The attentive reader can further learn of Orwell’s experiment with marijuana (“Unpleasant taste & — so far as I am concerned — no effect.”). The entry from March 30, 1948 would serve as a fairly good essay on how it feels to try to write when ill — and the realization “what a deterioration has happened inside your skull.” And we can likewise can enjoy some of the “scraps of nonsense poetry” that were “constantly coming into my mind” during the Blitz. One of these stands quite well as a satirical couplet:
And the key doesn’t fit and the bell doesn’t ring,
But we all stand up for God save the King.
That’s funny enough in any case, and it provides a glimpse into the mental atmosphere of wartime Britain. In a rare reference to his own feelings — tied, not coincidentally, to the journal itself — Orwell observes, “Looking back through this diary, I see that of late I have written in it at much longer intervals and much less about public events than when I started it. The feeling of helplessness is growing in everyone.”
Perhaps more than anything else, the Diaries provide an interesting look at English culture during the war, not the official culture of films and newspapers, but culture as it existed and was encountered at street-level: Orwell quotes a “Huge advert. on the side of a bus: ‘FIRST AID IN WARTIME, FOR HEALTH, STRENGTH AND FORTITUDE. WRIGLEY’S CHEWING GUM.'” He repeats the occasional bit of scandalous gossip: “It appears from reliable private information that Sir O. Mosley is a masochist of the extreme type in his sexual life.'” And he even includes a dick joke circulating at the time: “[D]id you by any chance see a tall strong sentry guarding the door?” “No, all I saw was an old Home Guard lying on a pair of sandbags.”
Interspersing bemusement with dread, Orwell captures the intrusion of the war into domestic life:
I was talking to E[ileen] over the ‘phone. A sudden pause in the conversation and a tinkling sound:
I. ‘What’s that?’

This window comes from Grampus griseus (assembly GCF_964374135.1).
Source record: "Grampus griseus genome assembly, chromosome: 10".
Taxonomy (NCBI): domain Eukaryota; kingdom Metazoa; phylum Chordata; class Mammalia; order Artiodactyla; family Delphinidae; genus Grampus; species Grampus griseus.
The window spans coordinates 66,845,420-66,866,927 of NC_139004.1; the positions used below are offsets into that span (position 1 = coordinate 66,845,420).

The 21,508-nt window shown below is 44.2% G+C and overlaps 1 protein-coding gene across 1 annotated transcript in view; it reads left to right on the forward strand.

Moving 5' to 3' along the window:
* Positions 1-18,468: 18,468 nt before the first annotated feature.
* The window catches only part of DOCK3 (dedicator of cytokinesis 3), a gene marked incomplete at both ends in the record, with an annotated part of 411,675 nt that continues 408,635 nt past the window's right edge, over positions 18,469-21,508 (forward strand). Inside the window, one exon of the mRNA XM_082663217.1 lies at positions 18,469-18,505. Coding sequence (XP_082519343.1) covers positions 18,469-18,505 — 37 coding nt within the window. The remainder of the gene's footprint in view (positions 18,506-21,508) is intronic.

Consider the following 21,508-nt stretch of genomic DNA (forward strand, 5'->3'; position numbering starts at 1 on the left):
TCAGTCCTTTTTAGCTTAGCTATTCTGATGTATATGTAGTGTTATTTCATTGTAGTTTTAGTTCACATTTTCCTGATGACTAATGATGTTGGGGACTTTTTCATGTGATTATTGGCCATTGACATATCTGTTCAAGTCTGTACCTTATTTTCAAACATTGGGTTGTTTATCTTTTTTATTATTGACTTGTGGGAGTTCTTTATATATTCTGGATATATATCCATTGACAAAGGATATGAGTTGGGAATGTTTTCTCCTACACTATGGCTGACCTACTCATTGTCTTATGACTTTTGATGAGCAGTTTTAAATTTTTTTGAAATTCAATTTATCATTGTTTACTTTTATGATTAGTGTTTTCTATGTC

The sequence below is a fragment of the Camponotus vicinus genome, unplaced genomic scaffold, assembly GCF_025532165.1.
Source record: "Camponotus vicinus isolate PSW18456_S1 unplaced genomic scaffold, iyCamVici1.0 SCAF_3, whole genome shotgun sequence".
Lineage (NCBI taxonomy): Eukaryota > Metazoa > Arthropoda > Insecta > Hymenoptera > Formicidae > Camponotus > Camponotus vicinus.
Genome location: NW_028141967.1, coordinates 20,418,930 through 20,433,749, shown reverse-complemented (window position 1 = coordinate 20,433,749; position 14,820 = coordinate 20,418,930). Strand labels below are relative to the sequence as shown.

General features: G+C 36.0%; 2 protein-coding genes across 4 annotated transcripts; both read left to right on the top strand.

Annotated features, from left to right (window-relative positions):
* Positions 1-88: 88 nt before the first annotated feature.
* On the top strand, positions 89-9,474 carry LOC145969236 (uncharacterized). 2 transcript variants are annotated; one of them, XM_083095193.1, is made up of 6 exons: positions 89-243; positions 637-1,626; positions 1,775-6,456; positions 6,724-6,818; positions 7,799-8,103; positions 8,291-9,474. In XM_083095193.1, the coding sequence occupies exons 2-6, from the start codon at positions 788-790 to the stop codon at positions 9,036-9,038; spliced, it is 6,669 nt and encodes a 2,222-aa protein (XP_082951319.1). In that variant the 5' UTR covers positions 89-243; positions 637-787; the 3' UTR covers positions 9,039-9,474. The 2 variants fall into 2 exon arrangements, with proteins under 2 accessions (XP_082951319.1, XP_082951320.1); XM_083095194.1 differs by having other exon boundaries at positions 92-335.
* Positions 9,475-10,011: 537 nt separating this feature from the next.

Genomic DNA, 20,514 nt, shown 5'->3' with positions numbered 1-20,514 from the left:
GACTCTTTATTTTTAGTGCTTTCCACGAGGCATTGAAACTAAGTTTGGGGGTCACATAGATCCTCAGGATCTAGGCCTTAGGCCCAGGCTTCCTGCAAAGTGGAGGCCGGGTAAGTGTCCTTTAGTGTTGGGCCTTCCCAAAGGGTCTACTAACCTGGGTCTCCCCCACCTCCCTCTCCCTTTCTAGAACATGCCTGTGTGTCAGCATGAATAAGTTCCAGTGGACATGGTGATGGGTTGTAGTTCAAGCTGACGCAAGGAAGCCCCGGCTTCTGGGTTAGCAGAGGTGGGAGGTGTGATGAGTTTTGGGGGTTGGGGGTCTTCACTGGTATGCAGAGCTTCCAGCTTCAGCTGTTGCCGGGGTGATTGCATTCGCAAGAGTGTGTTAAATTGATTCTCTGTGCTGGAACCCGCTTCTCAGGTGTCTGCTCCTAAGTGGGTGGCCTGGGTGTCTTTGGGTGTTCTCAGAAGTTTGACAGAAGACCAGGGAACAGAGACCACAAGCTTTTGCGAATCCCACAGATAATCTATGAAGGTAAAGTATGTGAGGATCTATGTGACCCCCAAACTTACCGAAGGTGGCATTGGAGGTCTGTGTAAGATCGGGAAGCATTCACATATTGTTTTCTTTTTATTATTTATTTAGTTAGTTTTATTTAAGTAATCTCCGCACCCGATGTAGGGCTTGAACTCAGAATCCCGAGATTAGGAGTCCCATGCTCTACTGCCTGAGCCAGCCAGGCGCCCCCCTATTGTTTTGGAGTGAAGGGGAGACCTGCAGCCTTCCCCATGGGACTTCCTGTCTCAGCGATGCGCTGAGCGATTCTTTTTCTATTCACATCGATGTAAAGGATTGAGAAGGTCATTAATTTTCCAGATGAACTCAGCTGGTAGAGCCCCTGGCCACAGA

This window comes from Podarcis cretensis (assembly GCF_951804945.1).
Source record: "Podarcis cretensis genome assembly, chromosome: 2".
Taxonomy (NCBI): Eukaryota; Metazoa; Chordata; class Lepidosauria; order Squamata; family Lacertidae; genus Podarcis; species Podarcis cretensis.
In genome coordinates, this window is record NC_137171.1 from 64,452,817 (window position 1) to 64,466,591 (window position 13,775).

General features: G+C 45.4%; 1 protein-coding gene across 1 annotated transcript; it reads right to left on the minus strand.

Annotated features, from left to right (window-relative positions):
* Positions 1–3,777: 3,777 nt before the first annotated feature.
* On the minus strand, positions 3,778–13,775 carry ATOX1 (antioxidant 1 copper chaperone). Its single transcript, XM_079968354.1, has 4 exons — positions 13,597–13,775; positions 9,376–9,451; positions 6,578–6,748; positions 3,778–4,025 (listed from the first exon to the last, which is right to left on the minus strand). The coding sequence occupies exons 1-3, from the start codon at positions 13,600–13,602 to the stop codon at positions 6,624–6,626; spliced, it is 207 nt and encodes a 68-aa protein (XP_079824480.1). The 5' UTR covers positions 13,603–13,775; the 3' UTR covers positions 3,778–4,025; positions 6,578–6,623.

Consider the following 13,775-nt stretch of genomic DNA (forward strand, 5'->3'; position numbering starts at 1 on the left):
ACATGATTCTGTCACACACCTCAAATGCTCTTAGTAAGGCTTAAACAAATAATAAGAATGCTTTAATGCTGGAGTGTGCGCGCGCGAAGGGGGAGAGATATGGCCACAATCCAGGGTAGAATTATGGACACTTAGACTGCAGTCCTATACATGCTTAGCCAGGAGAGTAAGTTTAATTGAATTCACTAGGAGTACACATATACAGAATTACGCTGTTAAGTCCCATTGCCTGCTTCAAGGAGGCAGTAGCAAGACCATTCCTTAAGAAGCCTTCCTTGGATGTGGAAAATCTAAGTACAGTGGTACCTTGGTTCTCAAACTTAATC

B. ‘Only the windows falling in.’
That might not surprise us, on reflection, given that many of his books — Homage to Catalonia, Coming Up for Air, and 1984, especially — are stories of ordinary people caught in an undertow of world events. So the diary shows us history, not as it is told later in scholarly books, but as it is lived by its unwitting participants — not the Great Men and crucial events — but the bit players, day in and day out. The truth is, as history unfolds it is often sordid and tedious rather than grand and dramatic.
Orwell admits that “when reading The Battle of Britain and looking up the corresponding dates in this diary” he was struck by “the way in which ‘epic’ events never seem very important at the time.” He explains:
I have a number of vivid memories of the day the Germans broke though and fired the docks. . . , but mostly of trivial things. First of all riding down in the bus to have tea with Connelly, and two women in the front insisting that shell-bursts in the sky were parachutes. . . . Then sheltering in a doorway in Piccadilly from falling shrapnel, just as one might shelter from a cloudburst. Then a long line of German planes filing across the sky, and some very young R.A.F. and naval officers running out of the hotels and passing a pair of field glasses from hand to hand. . . .